The Press, April 2011
If you are over 40 years old you probably remember it.
The then New Zealand Tourist & Publicity Board (now the less quaintly named Tourism New Zealand) ran an advertising campaign imploring “don’t leave town until you’ve seen the country.” It remains good advice for tourists, but is also sound for businesses looking at their export marketing.
For those over 40, the advertisement’s main character is embarrassed in various locales around the globe such as New York and Paris about his ignorance of New Zealand’s famous places. Failing to make the most of the beauty of his own country before venturing abroad was the message being sold to Kiwis.
Of course it was a radically different time back in 1984. The Exponents, then known as The Dance Exponents, were the top band, and their front-man Jordan Luck the country’s leading vocalist. Video games were what you played in the local burger bar, not on Playstation or the Internet. The Labour Party were in government and were wildly popular. Stubbies were the height of sartorial elegance and we didn’t obsess constantly over the Rugby World Cup, because there wasn’t one.
The advice from the classic advert is however enduring. As Kiwis we are quick to go travelling offshore and as exporters, particularly from the technology sector, we start exporting prematurely.
We are of course a nation of exporters. Maori were also aggressive exporters from the time they encountered Europeans, and the settlers sent our produce around the world almost from the time they landed. Today our economic fortunes are largely dependent on earning foreign exchange.
It is critical for most New Zealand businesses to go offshore to achieve scale, but too many fail to build their base well enough first.
The 2010 Market Measures study of New Zealand technology companies, conducted by Concentrate and PricewaterhouseCoopers, showed that local technology exporters embody the nation’s pioneering spirit. Almost all sell locally, but they start exporting very early in their growth cycle.
Around 70% of companies with an annual turnover of less than $1m had already started to export and 100% of companies with revenue greater than $5m were selling overseas. Overall 77% of companies were exporting.
The most common market for technology companies to sell into was Australia, then the USA. UK and Western Europe were the next most popular. Asia didn’t really figure, even though three of New Zealand’s top trading partners overall are China, Japan and South Korea.
Brave pioneers is the best description of many of these entrepreneurs, but going offshore too early can be problematic for several reasons.
Most obvious is the financial challenge of funding an Australian or US campaign on New Zealand cash flow. If you are only turning over a few hundred thousand dollars per year, and don’t have substantial capital backing, your funds are going to be depleted quickly.
From a product perspective, being confident that your offering is well proven in your relatively safe domestic market is important. Not so much the core technology, which is often of high quality, but all those other things that make up the product – technical support, implementation processes, user documentation and so on. It’s easier to make a few mistakes in your home town than thousands of kilometres away.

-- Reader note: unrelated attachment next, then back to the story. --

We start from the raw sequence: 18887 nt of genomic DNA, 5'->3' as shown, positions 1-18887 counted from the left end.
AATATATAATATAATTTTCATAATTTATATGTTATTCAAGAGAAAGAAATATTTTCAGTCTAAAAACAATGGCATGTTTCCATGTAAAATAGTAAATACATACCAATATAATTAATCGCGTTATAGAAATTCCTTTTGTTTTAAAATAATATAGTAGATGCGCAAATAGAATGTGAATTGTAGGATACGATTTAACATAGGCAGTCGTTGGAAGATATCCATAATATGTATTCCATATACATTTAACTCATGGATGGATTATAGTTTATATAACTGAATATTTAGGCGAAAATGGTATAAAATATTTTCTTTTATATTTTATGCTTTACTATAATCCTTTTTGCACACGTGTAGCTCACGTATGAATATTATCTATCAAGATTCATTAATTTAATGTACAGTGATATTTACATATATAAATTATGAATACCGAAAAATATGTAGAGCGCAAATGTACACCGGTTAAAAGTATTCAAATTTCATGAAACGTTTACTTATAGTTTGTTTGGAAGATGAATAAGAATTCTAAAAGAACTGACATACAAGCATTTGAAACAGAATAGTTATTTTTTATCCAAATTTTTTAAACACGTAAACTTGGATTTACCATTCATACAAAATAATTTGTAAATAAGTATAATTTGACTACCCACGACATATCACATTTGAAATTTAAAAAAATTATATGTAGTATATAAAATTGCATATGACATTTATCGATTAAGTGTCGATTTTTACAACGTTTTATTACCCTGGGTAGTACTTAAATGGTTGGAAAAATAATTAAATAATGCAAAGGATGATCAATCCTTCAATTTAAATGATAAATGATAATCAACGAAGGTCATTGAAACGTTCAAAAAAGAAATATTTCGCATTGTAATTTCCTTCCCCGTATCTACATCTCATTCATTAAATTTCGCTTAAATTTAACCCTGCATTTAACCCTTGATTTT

Being battle hardened in a sales and marketing sense also helps. Selling particularly is a lot harder in markets like Australia and the USA; a bit like moving from domestic to international rugby, everything is that much faster and more aggressive. Companies need a well proven sales pitch and sales process.
It’s also worthwhile having the opportunity to test out various promotional tactics, experimenting with pricing models and trialling partner relationships. Sure things will be different in Sydney or San Francisco, but at least you have a proof of concept you can work with.
Wellington-based accounting software company Xero seems to have done this well. After launching here in 2006, they built an early-adopter user base and then completed a successful initial share market listing in 2007. Using this experience and capital, Xero setup in the UK and Australia in 2008, and have recently taken on the big market: the USA.
It wasn’t that Xero were making huge profits and had saturated the market in New Zealand prior to exporting, but they had proven customer demand and trialled selling strategies (like partnering with accountants), established steady cash flow and raised capital prior to setting up the overseas office.
Kiwi companies looking to export should do their homework before rushing off. In some cases companies will have to go offshore almost immediately to find a big enough market opportunity, but for many there is plenty of opportunity to exploit locally.
According to the Kompass business directory website, they list 15,000 New Zealand businesses, so it’s likely there is an initial domestic market for most products.
Any business should be asking themselves a couple of questions about the local market before going further. Ask them of the New Zealand market opportunity and then of the next best export market possibility.
- How attractive is the market opportunity? What are the key attributes such as size, shape, profit, competitiveness, location, language and regulation?
- What ability does your company have to execute in this market? In terms of resources, skills, knowledge, reference sites, market share, product competitiveness and partners.
Unless you can answer these with some confidence, put the passport away in the draw. You have to leave town to grow. But make sure you have had a good look at the country first.